French Kangaroos: Notes from Bordeaux
There are worse things in life than having to go to Bordeaux for a conference, even if it is December and even if one doesn't drink wine. Worse even than munching on a ham and cornichon baguette sandwich at 11:00 a.m. because I skipped breakfast. Worse things than listening to Gary Clark, Jr., and watching the French countryside go by on the fast train back to Paris and then on to Provo.
Under the overcast winter sky the grays are grayer, the greens greener, and the tans and oranges of Bordelaise farms are more muted than in July or August. In spite of the season, there is a lot to enjoy: brown fallow rolling fields interspersed with green winter crops; trees filled with balls of mistletoe; villages, each with a church whose narrow spire is far too tall for the building to which it is attached. And—I swear it—I just saw a herd of kangaroos, ten or twelve of them jumping across a large field!
French kangaroos. Who'd have thought? Perhaps few of us, but obviously the farmer who's raising them had the idea. Probably others did too.
I'm embarrassed to say that for me the conference I'm returning from was a lot like French kangaroos. I knew that the conference's organizer, Bernadette Rigal-Cellard, is a reputable scholar of Mormonism. I know several of the other presenters and expected good things from them. I know that there is a strong though relatively small French LDS community, a number of whom have or are working toward doctoral degrees.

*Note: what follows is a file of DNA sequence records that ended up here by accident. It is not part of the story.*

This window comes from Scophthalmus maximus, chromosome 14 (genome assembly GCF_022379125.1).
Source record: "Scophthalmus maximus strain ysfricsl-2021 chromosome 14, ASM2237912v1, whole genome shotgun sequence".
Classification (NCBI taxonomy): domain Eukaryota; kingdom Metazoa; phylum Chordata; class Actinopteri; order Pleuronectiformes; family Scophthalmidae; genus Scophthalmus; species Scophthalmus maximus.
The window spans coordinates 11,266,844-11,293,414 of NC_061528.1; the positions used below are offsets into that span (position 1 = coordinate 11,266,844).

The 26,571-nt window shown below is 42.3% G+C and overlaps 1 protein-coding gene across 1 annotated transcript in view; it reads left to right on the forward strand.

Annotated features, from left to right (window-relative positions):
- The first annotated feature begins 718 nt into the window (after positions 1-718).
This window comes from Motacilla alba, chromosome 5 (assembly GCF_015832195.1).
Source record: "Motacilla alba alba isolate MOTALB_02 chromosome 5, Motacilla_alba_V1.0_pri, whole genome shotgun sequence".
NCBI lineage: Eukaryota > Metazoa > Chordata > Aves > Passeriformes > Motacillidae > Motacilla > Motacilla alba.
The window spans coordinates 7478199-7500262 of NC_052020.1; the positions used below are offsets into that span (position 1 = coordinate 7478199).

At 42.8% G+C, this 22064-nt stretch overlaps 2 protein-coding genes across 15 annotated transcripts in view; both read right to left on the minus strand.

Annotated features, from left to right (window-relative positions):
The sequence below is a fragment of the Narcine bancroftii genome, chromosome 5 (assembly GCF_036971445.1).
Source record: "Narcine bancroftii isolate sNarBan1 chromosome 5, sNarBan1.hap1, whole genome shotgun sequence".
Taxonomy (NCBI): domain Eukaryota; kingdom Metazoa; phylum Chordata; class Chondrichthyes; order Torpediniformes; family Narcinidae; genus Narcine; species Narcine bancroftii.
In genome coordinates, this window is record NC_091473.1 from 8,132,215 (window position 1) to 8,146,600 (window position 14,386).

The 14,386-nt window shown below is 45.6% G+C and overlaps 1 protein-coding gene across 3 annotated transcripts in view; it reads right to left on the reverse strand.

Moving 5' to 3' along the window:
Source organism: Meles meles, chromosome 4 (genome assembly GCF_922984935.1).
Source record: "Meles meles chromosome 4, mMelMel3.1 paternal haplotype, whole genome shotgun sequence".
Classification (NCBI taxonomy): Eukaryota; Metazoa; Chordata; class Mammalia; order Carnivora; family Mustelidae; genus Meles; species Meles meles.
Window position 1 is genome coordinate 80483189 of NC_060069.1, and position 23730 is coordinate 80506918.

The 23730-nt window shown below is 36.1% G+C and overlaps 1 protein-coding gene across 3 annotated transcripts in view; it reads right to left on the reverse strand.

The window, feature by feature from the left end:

I know that French scholars are generally very thorough and careful. What I know of French philosophy taught me that long ago. I also know that the French have been interested in other cultures and religions for a long time. I've been reading about Eric de Rosny's experience and work in Cameroon, for example. But somehow I hadn't put such things together as I thought about this conference, so I was surprised to find not just a good but an excellent conference on Mormonism at the University of Bordeaux 3.
One of the surprises was how many French scholars, both professors and doctoral students, are working on themes having to do with Mormonism. Among them were several Mormons, but by no means were they all LDS.
The presenters were well-informed, at least as well-informed as similar presenters would have been at a comparable conference in the U.S. They know Mormon history, not just its 19th-century history, but also its 20th-century and contemporary history. They know the various ways that Mormons understand themselves. They know about the largest group, The Church of Jesus Christ of Latter-day Saints, headquartered in Salt Lake City, but also about smaller non-LDS groups, including the Community of Christ, the fundamentalist polygamous groups, and the Strangite Church of Jesus Christ of Latter-day Saints.
A pleasant surprise was that, unlike what one often finds in North American discussions, I saw few if any political agendas behind the presentations. No proselytizing or self-defense; no implicit political criticisms. Everyone seemed to stick to the facts. For me one of the most interesting and informative pieces was that of Jean Vilbas (University of Lille), Les questions LGBT en débat dans la tradition Mormon ; signe d'un alignement sur la Droite Religieuse Américaine ou indice d'un diversification religieuse? ("The LGBT Question in the Mormon Tradition: Sign of an Alignment with the Christian Right or of Religious Diversification?"). At an American conference I would expect such a presentation not only to give us the facts, but also to take a polemical stance.
James Faulconer is a Richard L. Evans Professor of Religious Understanding at Brigham Young University, where he has taught philosophy since 1975.